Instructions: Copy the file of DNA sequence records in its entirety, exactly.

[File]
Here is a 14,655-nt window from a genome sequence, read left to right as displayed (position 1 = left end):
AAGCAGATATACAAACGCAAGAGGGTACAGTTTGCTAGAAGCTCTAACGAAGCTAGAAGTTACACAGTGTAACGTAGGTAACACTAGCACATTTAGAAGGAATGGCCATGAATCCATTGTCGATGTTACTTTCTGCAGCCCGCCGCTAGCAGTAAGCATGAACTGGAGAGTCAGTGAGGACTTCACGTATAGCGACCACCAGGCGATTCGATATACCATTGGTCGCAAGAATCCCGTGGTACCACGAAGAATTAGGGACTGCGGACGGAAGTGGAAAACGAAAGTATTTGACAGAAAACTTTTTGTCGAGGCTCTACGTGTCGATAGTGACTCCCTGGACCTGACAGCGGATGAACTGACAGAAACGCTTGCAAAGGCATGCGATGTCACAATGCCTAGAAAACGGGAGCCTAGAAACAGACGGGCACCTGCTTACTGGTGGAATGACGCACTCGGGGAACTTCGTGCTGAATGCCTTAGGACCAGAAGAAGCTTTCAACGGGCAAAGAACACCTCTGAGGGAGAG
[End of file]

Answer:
Here is a 14,655-nt window from a genome sequence, read left to right as displayed (position 1 = left end):
AAGCAGATATACAAACGCAAGAGGGTACAGTTTGCTAGAAGCTCTAACGAAGCTAGAAGTTACACAGTGTAACGTAGGTAACACTAGCACATTTAGAAGGAATGGCCATGAATCCATTGTCGATGTTACTTTCTGCAGCCCGCCGCTAGCAGTAAGCATGAACTGGAGAGTCAGTGAGGACTTCACGTATAGCGACCACCAGGCGATTCGATATACCATTGGTCGCAAGAATCCCGTGGTACCACGAAGAATTAGGGACTGCGGACGGAAGTGGAAAACGAAAGTATTTGACAGAAAACTTTTTGTCGAGGCTCTACGTGTCGATAGTGACTCCCTGGACCTGACAGCGGATGAACTGACAGAAACGCTTGCAAAGGCATGCGATGTCACAATGCCTAGAAAACGGGAGCCTAGAAACAGACGGGCACCTGCTTACTGGTGGAATGACGCACTCGGGGAACTTCGTGCTGAATGCCTTAGGACCAGAAGAAGCTTTCAACGGGCAAAGAACACCTCTGAGGGAGAG